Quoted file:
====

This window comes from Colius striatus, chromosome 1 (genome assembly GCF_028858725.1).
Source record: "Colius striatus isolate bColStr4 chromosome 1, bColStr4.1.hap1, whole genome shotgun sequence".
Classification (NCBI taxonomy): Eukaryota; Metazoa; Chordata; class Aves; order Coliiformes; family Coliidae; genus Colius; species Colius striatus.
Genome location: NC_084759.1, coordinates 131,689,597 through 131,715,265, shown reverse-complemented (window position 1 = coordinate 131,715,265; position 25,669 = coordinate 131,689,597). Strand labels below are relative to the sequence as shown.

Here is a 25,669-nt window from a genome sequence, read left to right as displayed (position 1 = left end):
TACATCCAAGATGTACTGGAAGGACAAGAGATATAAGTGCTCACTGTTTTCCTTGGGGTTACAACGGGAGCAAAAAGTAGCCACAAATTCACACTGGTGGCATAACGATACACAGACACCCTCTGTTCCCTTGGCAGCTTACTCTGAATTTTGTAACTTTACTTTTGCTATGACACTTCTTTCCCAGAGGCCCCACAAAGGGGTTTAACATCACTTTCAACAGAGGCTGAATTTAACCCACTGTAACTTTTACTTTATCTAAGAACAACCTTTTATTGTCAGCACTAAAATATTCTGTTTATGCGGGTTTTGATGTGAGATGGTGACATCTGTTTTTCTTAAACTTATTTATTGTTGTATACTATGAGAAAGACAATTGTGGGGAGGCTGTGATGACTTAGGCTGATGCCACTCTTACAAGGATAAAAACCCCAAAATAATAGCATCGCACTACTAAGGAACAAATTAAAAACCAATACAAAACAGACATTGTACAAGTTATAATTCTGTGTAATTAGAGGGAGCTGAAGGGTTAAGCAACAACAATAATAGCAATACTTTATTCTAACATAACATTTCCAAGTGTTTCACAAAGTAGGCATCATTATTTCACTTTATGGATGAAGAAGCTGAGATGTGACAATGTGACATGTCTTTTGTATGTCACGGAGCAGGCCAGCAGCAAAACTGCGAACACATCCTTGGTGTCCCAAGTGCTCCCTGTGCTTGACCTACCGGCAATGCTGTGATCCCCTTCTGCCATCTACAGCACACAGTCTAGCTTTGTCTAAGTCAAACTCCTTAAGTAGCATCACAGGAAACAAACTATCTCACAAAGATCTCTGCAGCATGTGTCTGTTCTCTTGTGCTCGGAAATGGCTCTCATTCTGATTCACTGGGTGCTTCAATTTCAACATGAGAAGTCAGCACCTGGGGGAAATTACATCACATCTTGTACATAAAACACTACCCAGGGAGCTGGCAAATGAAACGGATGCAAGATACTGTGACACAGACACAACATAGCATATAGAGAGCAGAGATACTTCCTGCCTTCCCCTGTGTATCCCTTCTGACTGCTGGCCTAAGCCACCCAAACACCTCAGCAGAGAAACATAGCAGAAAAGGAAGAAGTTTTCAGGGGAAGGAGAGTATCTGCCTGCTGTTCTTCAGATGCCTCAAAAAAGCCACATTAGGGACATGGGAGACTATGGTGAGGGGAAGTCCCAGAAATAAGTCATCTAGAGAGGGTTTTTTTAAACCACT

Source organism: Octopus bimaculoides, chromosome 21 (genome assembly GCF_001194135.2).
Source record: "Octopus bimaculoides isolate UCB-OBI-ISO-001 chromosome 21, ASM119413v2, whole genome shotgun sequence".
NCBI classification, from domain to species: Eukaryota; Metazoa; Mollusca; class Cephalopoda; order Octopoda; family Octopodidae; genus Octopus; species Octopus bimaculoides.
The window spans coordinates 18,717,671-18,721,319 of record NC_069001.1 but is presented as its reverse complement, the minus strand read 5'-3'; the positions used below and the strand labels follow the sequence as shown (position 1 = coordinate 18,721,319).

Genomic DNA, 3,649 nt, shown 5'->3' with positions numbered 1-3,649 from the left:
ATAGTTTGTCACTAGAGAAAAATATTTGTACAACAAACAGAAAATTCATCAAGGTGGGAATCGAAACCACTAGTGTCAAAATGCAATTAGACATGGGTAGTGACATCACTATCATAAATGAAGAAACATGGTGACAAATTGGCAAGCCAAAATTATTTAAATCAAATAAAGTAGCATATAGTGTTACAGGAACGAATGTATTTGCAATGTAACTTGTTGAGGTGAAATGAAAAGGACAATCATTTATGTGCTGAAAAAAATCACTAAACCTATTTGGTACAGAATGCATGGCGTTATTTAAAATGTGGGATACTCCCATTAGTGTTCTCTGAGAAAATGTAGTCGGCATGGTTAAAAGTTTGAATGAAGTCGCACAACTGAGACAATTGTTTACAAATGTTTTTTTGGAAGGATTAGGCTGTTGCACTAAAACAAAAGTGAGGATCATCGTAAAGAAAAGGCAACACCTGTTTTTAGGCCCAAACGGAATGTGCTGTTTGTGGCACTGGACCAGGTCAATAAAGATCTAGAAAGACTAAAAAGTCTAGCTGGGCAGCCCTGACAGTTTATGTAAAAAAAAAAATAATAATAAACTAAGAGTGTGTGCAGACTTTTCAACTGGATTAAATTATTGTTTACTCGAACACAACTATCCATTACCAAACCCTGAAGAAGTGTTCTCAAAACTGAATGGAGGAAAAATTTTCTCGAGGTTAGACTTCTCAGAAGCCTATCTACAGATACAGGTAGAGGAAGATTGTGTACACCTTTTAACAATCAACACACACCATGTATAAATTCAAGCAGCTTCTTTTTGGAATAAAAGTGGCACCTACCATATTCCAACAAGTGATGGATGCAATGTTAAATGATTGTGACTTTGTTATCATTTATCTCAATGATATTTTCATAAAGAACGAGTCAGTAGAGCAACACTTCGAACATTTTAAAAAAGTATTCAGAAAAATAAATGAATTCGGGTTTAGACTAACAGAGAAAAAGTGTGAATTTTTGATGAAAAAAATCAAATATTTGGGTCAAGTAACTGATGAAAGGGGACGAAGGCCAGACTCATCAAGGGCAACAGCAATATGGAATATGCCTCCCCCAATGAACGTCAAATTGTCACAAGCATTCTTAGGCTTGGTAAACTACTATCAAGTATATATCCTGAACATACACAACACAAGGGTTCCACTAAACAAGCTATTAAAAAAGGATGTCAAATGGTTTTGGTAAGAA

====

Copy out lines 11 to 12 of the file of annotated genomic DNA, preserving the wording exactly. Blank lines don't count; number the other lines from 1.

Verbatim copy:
Genomic DNA, 3,649 nt, shown 5'->3' with positions numbered 1-3,649 from the left:
ATAGTTTGTCACTAGAGAAAAATATTTGTACAACAAACAGAAAATTCATCAAGGTGGGAATCGAAACCACTAGTGTCAAAATGCAATTAGACATGGGTAGTGACATCACTATCATAAATGAAGAAACATGGTGACAAATTGGCAAGCCAAAATTATTTAAATCAAATAAAGTAGCATATAGTGTTACAGGAACGAATGTATTTGCAATGTAACTTGTTGAGGTGAAATGAAAAGGACAATCATTTATGTGCTGAAAAAAATCACTAAACCTATTTGGTACAGAATGCATGGCGTTATTTAAAATGTGGGATACTCCCATTAGTGTTCTCTGAGAAAATGTAGTCGGCATGGTTAAAAGTTTGAATGAAGTCGCACAACTGAGACAATTGTTTACAAATGTTTTTTTGGAAGGATTAGGCTGTTGCACTAAAACAAAAGTGAGGATCATCGTAAAGAAAAGGCAACACCTGTTTTTAGGCCCAAACGGAATGTGCTGTTTGTGGCACTGGACCAGGTCAATAAAGATCTAGAAAGACTAAAAAGTCTAGCTGGGCAGCCCTGACAGTTTATGTAAAAAAAAAAATAATAATAAACTAAGAGTGTGTGCAGACTTTTCAACTGGATTAAATTATTGTTTACTCGAACACAACTATCCATTACCAAACCCTGAAGAAGTGTTCTCAAAACTGAATGGAGGAAAAATTTTCTCGAGGTTAGACTTCTCAGAAGCCTATCTACAGATACAGGTAGAGGAAGATTGTGTACACCTTTTAACAATCAACACACACCATGTATAAATTCAAGCAGCTTCTTTTTGGAATAAAAGTGGCACCTACCATATTCCAACAAGTGATGGATGCAATGTTAAATGATTGTGACTTTGTTATCATTTATCTCAATGATATTTTCATAAAGAACGAGTCAGTAGAGCAACACTTCGAACATTTTAAAAAAGTATTCAGAAAAATAAATGAATTCGGGTTTAGACTAACAGAGAAAAAGTGTGAATTTTTGATGAAAAAAATCAAATATTTGGGTCAAGTAACTGATGAAAGGGGACGAAGGCCAGACTCATCAAGGGCAACAGCAATATGGAATATGCCTCCCCCAATGAACGTCAAATTGTCACAAGCATTCTTAGGCTTGGTAAACTACTATCAAGTATATATCCTGAACATACACAACACAAGGGTTCCACTAAACAAGCTATTAAAAAAGGATGTCAAATGGTTTTGGTAAGAA